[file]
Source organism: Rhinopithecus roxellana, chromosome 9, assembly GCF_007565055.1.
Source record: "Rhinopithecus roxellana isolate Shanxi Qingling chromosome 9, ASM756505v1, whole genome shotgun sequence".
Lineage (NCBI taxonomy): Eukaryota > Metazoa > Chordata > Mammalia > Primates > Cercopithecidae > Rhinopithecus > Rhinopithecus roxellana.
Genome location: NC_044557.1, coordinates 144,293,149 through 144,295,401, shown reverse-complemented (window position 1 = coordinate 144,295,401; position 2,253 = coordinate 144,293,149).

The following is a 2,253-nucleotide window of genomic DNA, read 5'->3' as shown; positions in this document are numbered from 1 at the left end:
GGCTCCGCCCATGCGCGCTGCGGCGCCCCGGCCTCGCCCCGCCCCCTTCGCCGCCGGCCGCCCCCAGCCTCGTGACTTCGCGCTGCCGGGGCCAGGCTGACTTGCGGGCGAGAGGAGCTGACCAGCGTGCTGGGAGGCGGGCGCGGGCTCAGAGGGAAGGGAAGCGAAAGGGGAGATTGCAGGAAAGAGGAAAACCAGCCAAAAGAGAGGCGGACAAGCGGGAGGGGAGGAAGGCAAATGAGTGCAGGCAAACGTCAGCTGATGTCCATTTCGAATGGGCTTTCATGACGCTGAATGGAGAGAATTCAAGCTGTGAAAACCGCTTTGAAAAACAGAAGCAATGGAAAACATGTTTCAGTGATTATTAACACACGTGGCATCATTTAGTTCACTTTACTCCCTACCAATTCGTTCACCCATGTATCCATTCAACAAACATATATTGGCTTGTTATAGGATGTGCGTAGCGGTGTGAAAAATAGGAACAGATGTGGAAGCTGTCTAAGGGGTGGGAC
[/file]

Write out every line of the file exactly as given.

Source organism: Rhinopithecus roxellana, chromosome 9, assembly GCF_007565055.1.
Source record: "Rhinopithecus roxellana isolate Shanxi Qingling chromosome 9, ASM756505v1, whole genome shotgun sequence".
Lineage (NCBI taxonomy): Eukaryota > Metazoa > Chordata > Mammalia > Primates > Cercopithecidae > Rhinopithecus > Rhinopithecus roxellana.
Genome location: NC_044557.1, coordinates 144,293,149 through 144,295,401, shown reverse-complemented (window position 1 = coordinate 144,295,401; position 2,253 = coordinate 144,293,149).

The following is a 2,253-nucleotide window of genomic DNA, read 5'->3' as shown; positions in this document are numbered from 1 at the left end:
GGCTCCGCCCATGCGCGCTGCGGCGCCCCGGCCTCGCCCCGCCCCCTTCGCCGCCGGCCGCCCCCAGCCTCGTGACTTCGCGCTGCCGGGGCCAGGCTGACTTGCGGGCGAGAGGAGCTGACCAGCGTGCTGGGAGGCGGGCGCGGGCTCAGAGGGAAGGGAAGCGAAAGGGGAGATTGCAGGAAAGAGGAAAACCAGCCAAAAGAGAGGCGGACAAGCGGGAGGGGAGGAAGGCAAATGAGTGCAGGCAAACGTCAGCTGATGTCCATTTCGAATGGGCTTTCATGACGCTGAATGGAGAGAATTCAAGCTGTGAAAACCGCTTTGAAAAACAGAAGCAATGGAAAACATGTTTCAGTGATTATTAACACACGTGGCATCATTTAGTTCACTTTACTCCCTACCAATTCGTTCACCCATGTATCCATTCAACAAACATATATTGGCTTGTTATAGGATGTGCGTAGCGGTGTGAAAAATAGGAACAGATGTGGAAGCTGTCTAAGGGGTGGGAC